I want to give you all a little background information about myself–I want you to know me a little bit better so that maybe you’ll understand how I came to be on this journey. So I’ll start at the beginning.
First off, though, I think it’s worth mentioning that I’m a seasoned blogger. I facilitate two other blogs–one for work and one for play–but I just don’t have the strength and courage to blog about this part of my life on either of those pages. I don’t have the courage to write openly where my family members and my friends can see it. I don’t have the courage to share my embarrassment and my struggles with the people that I interact with in real life day in and day out.
For this, I need anonymity. For this, I just need to be the faceless rachaelxoxo. I hope you understand.
I have been overweight my entire life. By the time I was 8-years-old in the second grade, I was wearing a size 14/16 in girls. By the time I was in the third grade, I was wearing women’s clothes. I’ve never worn a bikini. It’s been nearly 10 years since I’ve worn a pair of shorts or a tank top. I haven’t dared to put a swimsuit on since I was 15. My weight has progressively spiraled out of control year after year.
I have tons of overweight family members, but none of them were overweight during their childhood–not like me. Their weight gain came later in life. I am an almost-22-year-old adult woman, so I know that that means it’s time to take responsibility for my own problems, but I’d be lying to you if I said that I didn’t at least partially blame the adults in my life for my weight.
Like my parents and grandparents, for example, who allowed me to guzzle juice and soda by the gallon when I was a child and an adolescent. Or my uncle–my diabetic uncle–who picked me up from school every day with an “after school snack” waiting for me in the passenger seat of his car: a package of powdered donuts or some zingers; strawberry shortcake or a zebra cake; soda or chocolate milk; cookies, candies, or a McDonald’s happy meal.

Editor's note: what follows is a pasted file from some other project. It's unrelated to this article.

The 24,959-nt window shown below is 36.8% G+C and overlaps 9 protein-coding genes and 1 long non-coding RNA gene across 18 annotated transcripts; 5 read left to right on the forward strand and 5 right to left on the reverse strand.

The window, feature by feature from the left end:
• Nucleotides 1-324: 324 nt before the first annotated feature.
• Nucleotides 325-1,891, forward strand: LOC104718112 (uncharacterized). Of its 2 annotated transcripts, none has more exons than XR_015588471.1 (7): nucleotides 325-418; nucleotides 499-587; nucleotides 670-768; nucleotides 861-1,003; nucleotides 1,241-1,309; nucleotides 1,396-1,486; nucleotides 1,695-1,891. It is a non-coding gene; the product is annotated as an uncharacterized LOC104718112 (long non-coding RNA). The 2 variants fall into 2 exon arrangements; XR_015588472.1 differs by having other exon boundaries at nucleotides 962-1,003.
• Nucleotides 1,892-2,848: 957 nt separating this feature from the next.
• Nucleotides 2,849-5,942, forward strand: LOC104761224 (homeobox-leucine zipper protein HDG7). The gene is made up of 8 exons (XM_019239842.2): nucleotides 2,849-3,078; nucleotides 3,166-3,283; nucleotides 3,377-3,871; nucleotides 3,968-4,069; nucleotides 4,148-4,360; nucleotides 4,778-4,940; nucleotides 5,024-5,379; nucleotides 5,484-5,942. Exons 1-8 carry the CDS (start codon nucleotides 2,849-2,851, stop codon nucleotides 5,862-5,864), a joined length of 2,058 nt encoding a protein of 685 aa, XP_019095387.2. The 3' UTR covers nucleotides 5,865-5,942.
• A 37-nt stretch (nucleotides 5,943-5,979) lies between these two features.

And he wasn’t the only one to have a fast food addiction either. My parents–the modern family that consisted of two full-time career people–loved to pick up a quick dinner on the way home from work: Pizza Hut, McDonald’s, Burger King, Arby’s, Taco Bell–you name it. There wasn’t one week that we didn’t do “dinner out” at least once.
These eating habits are what made me fat in the first place–there’s no denying it. And that’s what they were, too: habits. These behaviors are things I learned–things that were slowly ingrained into my little psyche–and they are the habits that took me straight into adulthood. Old habits are hard to break, after all.
When I was 19 and a freshman in college, I became incredibly ill during my second semester of school. Eventually I became so sick that I needed medical attention. I made an appointment with my family physician–a man I hadn’t seen in more than five years–and drove 20 miles out to receive treatment for what turned out to be a double ear infection and a severe case of whooping cough. Before my physician would see me and treat me, though, my vitals had to be taken. One of his nurses forced me onto a scale to record my weight, which is something I’ve long avoided checking myself at home.